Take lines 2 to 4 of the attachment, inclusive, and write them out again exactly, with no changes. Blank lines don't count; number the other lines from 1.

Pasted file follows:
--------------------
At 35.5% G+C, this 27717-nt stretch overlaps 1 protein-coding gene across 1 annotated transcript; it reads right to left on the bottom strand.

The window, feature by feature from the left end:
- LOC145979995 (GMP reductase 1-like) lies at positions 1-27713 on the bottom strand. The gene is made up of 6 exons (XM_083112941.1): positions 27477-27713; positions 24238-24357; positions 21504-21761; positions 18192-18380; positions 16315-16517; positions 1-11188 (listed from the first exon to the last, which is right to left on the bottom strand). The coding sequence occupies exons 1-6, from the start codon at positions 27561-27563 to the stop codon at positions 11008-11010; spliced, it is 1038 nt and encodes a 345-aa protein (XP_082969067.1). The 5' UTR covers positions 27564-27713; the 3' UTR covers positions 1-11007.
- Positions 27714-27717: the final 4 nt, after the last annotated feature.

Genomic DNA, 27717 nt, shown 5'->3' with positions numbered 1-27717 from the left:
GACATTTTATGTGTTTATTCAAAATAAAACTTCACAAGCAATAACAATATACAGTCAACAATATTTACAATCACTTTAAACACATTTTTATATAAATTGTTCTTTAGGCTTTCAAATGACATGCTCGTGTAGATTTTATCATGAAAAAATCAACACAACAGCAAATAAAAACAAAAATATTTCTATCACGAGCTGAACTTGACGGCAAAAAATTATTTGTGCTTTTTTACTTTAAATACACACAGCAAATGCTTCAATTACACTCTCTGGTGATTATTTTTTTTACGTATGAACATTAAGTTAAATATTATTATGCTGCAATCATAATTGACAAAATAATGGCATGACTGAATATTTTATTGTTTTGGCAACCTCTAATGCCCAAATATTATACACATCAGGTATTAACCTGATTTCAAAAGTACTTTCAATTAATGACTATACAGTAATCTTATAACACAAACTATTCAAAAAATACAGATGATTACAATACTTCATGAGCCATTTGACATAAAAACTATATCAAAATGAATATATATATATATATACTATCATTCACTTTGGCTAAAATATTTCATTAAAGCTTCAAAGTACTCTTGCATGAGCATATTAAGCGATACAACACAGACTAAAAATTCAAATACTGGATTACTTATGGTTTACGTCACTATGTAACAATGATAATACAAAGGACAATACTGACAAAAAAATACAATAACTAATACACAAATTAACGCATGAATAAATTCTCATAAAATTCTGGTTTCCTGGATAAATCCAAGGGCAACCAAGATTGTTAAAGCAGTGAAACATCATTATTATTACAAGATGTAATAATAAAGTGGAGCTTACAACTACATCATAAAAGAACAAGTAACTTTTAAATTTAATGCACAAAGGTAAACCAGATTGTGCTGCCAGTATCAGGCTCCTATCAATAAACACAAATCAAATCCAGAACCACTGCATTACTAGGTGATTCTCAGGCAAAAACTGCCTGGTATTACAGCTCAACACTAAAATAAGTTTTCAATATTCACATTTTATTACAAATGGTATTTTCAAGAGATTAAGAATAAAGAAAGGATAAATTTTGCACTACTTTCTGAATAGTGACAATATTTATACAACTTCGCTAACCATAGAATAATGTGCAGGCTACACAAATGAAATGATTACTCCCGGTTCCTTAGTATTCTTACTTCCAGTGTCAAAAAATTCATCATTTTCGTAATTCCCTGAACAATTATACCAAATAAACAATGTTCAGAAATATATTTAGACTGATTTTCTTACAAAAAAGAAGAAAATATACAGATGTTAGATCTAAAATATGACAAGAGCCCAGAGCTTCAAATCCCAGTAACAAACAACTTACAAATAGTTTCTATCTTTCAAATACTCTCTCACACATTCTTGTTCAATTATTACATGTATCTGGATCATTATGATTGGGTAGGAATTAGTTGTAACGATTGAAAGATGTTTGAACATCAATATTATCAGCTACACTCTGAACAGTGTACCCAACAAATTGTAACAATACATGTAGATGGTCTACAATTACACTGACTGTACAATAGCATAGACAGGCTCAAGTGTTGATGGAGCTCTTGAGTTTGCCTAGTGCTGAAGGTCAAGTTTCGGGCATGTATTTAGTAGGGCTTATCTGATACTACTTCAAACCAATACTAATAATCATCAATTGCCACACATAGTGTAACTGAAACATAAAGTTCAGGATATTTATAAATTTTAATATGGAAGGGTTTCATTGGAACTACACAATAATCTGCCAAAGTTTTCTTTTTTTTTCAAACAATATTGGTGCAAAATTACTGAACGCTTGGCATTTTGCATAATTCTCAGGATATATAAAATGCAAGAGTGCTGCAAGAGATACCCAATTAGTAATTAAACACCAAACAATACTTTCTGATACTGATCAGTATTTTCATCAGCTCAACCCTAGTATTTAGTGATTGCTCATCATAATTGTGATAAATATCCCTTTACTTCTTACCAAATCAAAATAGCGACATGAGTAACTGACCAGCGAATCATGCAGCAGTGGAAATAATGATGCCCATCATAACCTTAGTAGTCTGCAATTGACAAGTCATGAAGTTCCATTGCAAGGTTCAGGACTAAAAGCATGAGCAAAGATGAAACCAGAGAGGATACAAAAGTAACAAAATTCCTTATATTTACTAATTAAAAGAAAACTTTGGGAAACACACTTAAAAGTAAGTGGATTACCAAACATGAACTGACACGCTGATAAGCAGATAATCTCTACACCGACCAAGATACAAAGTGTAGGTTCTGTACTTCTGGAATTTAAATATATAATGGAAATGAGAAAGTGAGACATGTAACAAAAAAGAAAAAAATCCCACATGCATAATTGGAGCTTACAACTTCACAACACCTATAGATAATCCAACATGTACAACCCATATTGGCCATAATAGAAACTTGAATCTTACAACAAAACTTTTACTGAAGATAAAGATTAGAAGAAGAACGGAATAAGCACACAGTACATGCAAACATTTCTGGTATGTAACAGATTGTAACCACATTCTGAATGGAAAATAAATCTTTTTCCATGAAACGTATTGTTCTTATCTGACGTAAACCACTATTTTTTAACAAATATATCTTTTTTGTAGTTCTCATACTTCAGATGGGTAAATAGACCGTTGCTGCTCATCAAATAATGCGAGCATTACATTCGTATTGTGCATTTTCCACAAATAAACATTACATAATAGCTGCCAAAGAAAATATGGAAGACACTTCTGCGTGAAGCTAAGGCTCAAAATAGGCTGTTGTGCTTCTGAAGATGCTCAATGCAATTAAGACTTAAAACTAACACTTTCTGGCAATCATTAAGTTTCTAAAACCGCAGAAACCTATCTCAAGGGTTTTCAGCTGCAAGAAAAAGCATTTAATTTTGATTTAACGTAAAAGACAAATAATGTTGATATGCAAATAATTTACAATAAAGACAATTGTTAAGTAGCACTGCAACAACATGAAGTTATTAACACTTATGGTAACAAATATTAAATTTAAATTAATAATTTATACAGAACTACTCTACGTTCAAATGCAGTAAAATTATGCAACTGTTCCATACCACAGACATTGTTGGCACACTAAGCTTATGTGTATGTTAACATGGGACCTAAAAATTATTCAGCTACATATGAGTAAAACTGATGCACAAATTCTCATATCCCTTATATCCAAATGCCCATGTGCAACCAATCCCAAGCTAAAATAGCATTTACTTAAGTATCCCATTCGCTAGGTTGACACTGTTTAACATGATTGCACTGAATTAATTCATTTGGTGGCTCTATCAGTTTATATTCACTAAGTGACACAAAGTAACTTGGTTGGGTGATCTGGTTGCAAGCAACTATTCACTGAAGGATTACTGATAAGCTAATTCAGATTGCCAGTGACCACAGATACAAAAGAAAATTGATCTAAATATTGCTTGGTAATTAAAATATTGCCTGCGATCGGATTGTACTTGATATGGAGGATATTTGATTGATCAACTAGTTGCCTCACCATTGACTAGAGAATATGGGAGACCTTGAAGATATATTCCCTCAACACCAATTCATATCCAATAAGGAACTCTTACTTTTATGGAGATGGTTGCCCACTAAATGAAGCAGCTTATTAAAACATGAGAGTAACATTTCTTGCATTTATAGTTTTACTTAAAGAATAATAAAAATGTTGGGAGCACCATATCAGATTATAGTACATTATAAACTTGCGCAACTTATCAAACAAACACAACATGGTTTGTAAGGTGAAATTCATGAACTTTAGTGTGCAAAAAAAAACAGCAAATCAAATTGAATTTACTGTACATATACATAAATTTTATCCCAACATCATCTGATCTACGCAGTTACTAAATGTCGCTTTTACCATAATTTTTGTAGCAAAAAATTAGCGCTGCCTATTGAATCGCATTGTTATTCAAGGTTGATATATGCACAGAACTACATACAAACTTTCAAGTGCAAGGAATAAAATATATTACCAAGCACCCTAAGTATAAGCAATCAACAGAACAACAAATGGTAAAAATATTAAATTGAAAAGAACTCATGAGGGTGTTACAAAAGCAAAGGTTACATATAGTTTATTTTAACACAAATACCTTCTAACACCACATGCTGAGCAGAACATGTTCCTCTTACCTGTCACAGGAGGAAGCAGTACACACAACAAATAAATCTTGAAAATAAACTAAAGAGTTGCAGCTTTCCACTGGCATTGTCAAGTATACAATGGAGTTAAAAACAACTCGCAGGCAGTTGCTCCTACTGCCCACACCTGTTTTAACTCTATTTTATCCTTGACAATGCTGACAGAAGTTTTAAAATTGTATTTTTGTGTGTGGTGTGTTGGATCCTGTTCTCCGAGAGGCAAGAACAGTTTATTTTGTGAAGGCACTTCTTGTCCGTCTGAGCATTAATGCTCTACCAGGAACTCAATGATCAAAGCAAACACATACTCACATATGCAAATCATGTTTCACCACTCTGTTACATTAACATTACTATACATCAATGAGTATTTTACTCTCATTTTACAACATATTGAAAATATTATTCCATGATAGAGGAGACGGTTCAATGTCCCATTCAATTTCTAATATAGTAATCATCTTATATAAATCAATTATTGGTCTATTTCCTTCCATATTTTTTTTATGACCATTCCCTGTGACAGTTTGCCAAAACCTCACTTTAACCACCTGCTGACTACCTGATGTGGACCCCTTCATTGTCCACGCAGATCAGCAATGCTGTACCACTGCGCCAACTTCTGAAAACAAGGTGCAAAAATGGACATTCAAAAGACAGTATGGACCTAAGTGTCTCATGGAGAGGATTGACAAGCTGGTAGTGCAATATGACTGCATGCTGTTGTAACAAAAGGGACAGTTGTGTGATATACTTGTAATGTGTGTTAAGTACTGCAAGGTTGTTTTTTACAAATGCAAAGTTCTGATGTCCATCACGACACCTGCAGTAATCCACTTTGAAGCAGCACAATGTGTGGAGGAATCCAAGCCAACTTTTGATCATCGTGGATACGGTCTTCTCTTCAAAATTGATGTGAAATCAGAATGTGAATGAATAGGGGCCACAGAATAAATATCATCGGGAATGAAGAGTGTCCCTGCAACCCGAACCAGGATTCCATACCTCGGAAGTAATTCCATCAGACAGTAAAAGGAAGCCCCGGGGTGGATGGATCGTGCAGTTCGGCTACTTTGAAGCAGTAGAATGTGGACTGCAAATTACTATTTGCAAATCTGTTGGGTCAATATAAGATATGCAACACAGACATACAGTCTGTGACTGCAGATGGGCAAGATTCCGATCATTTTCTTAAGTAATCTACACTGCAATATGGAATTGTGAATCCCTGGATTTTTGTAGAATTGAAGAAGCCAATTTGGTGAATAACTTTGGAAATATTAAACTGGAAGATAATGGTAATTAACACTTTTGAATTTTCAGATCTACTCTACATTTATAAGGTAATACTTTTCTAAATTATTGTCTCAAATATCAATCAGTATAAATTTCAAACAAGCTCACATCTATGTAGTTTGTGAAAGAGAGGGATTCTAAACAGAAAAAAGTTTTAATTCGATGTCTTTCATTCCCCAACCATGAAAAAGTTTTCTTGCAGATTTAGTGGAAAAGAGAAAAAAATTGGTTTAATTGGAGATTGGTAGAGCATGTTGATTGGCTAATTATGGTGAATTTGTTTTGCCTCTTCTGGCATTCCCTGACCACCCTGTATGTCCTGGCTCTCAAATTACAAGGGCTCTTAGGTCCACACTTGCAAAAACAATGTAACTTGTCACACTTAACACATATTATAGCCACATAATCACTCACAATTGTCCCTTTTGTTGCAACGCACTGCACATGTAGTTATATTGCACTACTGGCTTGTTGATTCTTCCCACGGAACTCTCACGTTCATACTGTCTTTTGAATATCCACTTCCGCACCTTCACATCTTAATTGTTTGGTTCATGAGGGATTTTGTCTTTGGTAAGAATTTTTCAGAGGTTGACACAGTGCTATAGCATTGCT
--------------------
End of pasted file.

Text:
The window, feature by feature from the left end:
- LOC145979995 (GMP reductase 1-like) lies at positions 1-27713 on the bottom strand. The gene is made up of 6 exons (XM_083112941.1): positions 27477-27713; positions 24238-24357; positions 21504-21761; positions 18192-18380; positions 16315-16517; positions 1-11188 (listed from the first exon to the last, which is right to left on the bottom strand). The coding sequence occupies exons 1-6, from the start codon at positions 27561-27563 to the stop codon at positions 11008-11010; spliced, it is 1038 nt and encodes a 345-aa protein (XP_082969067.1). The 5' UTR covers positions 27564-27713; the 3' UTR covers positions 1-11007.
- Positions 27714-27717: the final 4 nt, after the last annotated feature.